Theta burst stimulation in neglect after stroke: functional outcome and response variability origins

Nyffeler, Thomas; Vanbellingen, Tim; Kaufmann, Brigitte C.; Pflugshaupt, Tobias; Bauer, Daniel; Frey, Julia; Chechlacz, Magdalena; Bohlhalter, Stephan; Müri, René M.; Nef, Tobias; Cazzoli, Dario (2019). Theta burst stimulation in neglect after stroke: functional outcome and response variability origins. Brain, 142(4), pp. 992-1008. Oxford Academic 10.1093/brain/awz029

awz029.pdf - Published Version
Available under License Publisher holds Copyright.

Download (1MB) | Preview
Nyffeler_2019_cTBS_functional_outcome_BRAIN.pdf - Accepted Version
Available under License Publisher holds Copyright.

Download (5MB) | Preview

Spatial neglect is a strong and negative predictor of general functional outcome after stroke, and its therapy remains a challenge. Whereas inhibitory non-invasive brain stimulation over the contralesional, intact hemisphere has generally been shown to ameliorate neglect on a group level, a conspicuous variability of the effects at the individual level is typically observed. We aimed to assess the characteristics and determinants of the effects of inhibitory non-invasive brain stimulation in neglect, identifying which patients would respond to this therapeutic approach and which not. To this end, we prospectively included 60 patients with a subacute right-hemispheric stroke. In 30 patients with spatial neglect, continuous theta burst stimulation (cTBS) was applied over the left posterior parietal cortex in a randomized clinical trial, either in eight or 16 trains, or as sham stimulation. Thirty patients without neglect served as a control group. Neglect severity was measured with a neuropsychological test battery and the Catherine Bergego Scale, at admission to and at discharge from inpatient neurorehabilitation, as well as at 3 months follow-up. General functional outcome was assessed by means of the Functional Independence Measure (FIM) and the Lucerne ICF-based Multidisciplinary Observation Scale (LIMOS). The impact of clinical and demographic factors was evaluated, and the influence of lesion location and extension was assessed by means of voxel-based lesion-symptom mapping. On a group level, both cTBS protocols (i.e. eight and 16 trains) significantly reduced neglect severity in both the Catherine Bergego Scale and the neuropsychological tests, at discharge and 3 months later. Furthermore, cTBS significantly improved general functional outcome. On an individual level, hierarchical cluster and voxel-based lesion-symptom mapping analyses revealed that the variability in the responses to cTBS is determined by the integrity of interhemispheric connections within the corpus callosum, in particular parieto-parietal connections. In cTBS responders, in whom neglect and general functional outcome were significantly improved, the corpus callosum was intact, whereas this was not the case in cTBS non-responders. Moreover, analyses based on the proportional recovery rule and the Maugeri predictive stroke recovery model showed that the recovery of neglect and of the activities of daily living (ADL) was accelerated only in cTBS responders. Furthermore, the level of ADL recovery of these neglect patients was brought close to the one of right-hemispheric control patients without neglect. Hence, in neglect patients with intact interhemispheric connectivity, cTBS over the contralesional posterior parietal cortex significantly improves and accelerates neglect recovery and, associated with it, general functional outcome.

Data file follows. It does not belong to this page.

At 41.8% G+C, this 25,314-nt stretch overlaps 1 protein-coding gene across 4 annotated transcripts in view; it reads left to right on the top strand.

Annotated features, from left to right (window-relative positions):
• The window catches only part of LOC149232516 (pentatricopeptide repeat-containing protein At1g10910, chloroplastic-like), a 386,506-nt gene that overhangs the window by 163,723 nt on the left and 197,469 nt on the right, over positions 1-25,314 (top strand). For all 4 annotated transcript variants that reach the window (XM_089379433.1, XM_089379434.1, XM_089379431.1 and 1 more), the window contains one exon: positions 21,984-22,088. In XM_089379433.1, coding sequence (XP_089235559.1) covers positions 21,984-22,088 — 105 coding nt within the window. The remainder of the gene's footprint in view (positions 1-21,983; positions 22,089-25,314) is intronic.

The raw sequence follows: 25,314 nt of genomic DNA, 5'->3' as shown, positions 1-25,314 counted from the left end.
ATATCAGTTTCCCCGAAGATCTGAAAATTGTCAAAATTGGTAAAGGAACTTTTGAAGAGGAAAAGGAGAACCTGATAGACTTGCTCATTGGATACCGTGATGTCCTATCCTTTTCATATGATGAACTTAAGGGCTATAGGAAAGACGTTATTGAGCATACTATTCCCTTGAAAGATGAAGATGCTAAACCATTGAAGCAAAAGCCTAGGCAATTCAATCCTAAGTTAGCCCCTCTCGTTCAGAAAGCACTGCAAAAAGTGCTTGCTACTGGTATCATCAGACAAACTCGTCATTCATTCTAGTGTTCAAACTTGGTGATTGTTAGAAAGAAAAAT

Item Type:

Journal Article (Original Article)


04 Faculty of Medicine > Department of Head Organs and Neurology (DKNS) > Clinic of Neurology
04 Faculty of Medicine > Pre-clinic Human Medicine > BioMedical Research (DBMR) > DCR Unit Sahli Building > Forschungsgruppe Neurologie
10 Strategic Research Centers > ARTORG Center for Biomedical Engineering Research > ARTORG Center - Gerontechnology and Rehabilitation

Graduate School:

Graduate School for Health Sciences (GHS)

UniBE Contributor:

Nyffeler, Thomas, Vanbellingen, Tim, Bohlhalter, Stephan, Müri, René Martin, Nef, Tobias, Cazzoli, Dario


600 Technology > 610 Medicine & health




Oxford Academic




Angela Amira Botros

Date Deposited:

31 May 2019 15:33

Last Modified:

05 Dec 2022 15:26

Publisher DOI:


PubMed ID:





Actions (login required)

Edit item Edit item
Provide Feedback